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Windows 7 end of life culminates on Jan. 14, 2020, so IT admins should plan to adapt to these changes.
Microsoft ended mainstream support for Windows 7 five years ago and was clear about the impending Windows 7 end of life deadline in January 2020. Organizations have had plenty of advanced warning to transition from Windows 7, but if they did not complete this IT project, they should explore their options.
Options for IT pros
IT pros currently have two last-resort options for continuing to run Windows 7 until January 2023:
- Purchase Windows 7 Extended Security Updates (ESU), a per-device-based Microsoft service that will continue to provide security updates to Windows 7 desktops
- Run Windows 7 VMs as part of the Windows Virtual Desktop (WVD) service with ESU hosted in Azure
Citrix Managed Desktops and VMware Horizon Cloud on Azure are extensions of WVD, so Windows 7 VMs are also supported under these services.
The upgrade from Windows 7 to Windows 10 is relatively painless. The Windows 7 end of life deadline, however, will force IT departments to make some decisions. In the short term, paying for Windows 7 ESUs isn't excessively painful at $50 per machine for Professional and Ultimate versions and $25 per machine for the Enterprise version. These costs, however, double during the second year and then double again in the third year. In addition to CIOs motioning to upgrade Windows 7, there will be a financial push as well.
Windows 7 VDI pros and cons
Organizations that were on the fence about VDI may take the plunge with Windows 7 end of life and adopt either WVD or Citrix Managed Desktops with Windows 7 VMs. IT can transition the Windows 7 user desktop to an Azure VM and provide the user with a thin client device or adopt a BYOD program. Then, the IT department is no longer laden with the support aspects of physical desktops and their operating systems.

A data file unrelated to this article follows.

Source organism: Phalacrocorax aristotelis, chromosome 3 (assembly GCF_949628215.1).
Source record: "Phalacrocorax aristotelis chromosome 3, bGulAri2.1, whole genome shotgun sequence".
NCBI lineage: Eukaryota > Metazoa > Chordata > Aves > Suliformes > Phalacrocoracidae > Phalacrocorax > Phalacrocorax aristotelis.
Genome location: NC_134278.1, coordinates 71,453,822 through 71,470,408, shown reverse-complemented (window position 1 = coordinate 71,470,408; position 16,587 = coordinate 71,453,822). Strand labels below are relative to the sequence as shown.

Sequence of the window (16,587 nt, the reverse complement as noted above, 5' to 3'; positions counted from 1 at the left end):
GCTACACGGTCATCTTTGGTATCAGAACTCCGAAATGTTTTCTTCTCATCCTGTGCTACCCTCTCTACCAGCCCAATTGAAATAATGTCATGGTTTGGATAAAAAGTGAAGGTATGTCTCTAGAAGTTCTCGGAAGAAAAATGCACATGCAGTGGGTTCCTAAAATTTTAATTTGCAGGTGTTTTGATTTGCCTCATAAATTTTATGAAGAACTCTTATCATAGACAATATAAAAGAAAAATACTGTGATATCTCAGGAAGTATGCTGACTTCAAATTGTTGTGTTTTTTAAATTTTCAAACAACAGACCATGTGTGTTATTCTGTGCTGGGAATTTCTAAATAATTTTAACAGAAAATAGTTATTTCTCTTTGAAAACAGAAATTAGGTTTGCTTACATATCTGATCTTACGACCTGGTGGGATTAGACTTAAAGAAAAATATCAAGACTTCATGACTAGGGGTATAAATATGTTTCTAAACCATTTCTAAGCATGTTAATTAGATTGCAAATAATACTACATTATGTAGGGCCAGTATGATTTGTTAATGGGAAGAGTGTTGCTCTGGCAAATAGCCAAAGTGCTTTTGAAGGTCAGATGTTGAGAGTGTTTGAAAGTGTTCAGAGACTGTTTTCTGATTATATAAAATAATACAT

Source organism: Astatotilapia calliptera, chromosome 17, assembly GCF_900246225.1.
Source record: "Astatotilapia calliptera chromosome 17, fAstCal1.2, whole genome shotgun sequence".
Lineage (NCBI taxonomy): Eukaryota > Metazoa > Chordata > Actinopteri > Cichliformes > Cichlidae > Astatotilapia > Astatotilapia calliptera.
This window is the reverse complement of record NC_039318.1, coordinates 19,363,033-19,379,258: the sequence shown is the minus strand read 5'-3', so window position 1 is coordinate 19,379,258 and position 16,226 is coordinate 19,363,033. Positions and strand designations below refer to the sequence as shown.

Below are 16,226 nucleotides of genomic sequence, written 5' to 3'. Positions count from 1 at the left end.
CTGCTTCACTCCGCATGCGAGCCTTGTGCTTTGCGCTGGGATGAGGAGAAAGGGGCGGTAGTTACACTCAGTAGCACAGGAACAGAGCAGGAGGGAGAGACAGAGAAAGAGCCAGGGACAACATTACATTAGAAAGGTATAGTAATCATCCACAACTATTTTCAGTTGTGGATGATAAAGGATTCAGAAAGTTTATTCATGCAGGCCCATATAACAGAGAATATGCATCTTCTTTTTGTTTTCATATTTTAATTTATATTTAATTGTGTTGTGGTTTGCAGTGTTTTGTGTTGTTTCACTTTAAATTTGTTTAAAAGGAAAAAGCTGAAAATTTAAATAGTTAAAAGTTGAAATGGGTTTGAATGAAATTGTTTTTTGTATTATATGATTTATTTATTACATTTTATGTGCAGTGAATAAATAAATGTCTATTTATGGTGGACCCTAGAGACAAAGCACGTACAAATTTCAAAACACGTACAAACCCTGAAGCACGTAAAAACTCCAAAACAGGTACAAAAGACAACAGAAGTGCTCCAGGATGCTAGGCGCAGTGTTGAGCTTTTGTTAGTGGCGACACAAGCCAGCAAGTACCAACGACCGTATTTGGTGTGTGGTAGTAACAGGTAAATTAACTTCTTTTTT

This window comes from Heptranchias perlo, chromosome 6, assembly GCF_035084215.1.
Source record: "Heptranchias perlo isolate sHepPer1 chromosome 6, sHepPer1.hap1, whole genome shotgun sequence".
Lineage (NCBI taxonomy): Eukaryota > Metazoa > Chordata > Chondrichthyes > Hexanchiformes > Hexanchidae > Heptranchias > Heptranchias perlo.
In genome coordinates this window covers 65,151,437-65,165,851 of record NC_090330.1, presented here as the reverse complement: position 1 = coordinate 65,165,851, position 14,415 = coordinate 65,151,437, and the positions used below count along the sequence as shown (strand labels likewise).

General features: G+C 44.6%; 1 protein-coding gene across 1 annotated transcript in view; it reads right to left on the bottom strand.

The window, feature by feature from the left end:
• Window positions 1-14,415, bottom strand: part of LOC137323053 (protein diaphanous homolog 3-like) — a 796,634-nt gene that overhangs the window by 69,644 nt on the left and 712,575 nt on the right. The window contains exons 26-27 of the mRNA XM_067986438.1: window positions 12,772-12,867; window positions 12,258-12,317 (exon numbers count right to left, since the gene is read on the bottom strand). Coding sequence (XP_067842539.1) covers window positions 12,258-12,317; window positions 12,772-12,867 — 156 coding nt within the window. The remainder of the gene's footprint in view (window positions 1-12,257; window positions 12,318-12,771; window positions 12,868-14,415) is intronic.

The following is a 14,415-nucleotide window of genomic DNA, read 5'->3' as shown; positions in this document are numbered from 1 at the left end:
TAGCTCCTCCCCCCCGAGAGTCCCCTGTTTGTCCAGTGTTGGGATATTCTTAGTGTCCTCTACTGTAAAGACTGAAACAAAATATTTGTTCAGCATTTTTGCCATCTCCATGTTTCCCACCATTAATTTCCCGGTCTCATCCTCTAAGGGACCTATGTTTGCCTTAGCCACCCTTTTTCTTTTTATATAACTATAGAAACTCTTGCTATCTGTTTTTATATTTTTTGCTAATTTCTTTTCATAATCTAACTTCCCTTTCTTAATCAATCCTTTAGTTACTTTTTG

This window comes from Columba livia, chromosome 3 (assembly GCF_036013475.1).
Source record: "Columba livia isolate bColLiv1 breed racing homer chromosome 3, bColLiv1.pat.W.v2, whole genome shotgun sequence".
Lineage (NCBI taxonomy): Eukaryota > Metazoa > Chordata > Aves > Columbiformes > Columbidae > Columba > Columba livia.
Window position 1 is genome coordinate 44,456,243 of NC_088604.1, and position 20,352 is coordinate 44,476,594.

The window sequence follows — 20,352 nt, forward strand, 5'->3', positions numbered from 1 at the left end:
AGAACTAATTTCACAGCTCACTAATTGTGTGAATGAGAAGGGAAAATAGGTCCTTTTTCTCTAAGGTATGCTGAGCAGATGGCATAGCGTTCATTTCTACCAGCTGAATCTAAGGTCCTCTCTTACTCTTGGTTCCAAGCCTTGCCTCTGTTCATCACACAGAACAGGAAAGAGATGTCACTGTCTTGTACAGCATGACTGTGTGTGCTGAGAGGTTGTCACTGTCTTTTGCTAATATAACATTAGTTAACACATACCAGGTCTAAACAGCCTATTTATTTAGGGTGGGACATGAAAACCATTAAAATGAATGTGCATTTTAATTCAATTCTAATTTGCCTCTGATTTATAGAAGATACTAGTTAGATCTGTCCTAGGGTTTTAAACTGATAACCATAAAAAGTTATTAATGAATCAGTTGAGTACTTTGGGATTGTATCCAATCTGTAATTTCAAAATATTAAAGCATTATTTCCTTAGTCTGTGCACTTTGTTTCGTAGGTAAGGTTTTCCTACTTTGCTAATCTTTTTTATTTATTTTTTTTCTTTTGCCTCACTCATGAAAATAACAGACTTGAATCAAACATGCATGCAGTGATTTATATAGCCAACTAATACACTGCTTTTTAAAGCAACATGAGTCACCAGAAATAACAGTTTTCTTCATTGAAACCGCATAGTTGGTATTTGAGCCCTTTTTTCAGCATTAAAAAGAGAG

This may sound easy and appealing, but IT must address a few moving parts to make this happen. Organizations must first adopt WVD or the Citrix-VMware-related services and then learn about this new functionality during the conversion process. IT will not likely complete the other steps within a week or two, especially in large organizations.
Nonetheless, Microsoft has planted the concept that virtual desktops provide additional benefits. Yes, VDI addresses many use cases, but IT staff is still required to implement and maintain these systems. Organizations must consider everything from the initial deployment to provisioning, application installation, updates and security.
As VDI continues to become more streamlined, adoption will increase. When VDI was in its infancy, there were many subsystems; a failure in just one of those subsystems would cause extensive issues that were often difficult to troubleshoot.
Today, WVD and the related services from Citrix and VMware significantly simplify VDI. Some of the subsystems are integrated or no longer necessary. Analytics and monitoring enable IT administrators to resolve issues much faster as well. These services have only been available for a few months, but they will likely advance the use of virtual desktops in the cloud and may cause VDI to become mainstream.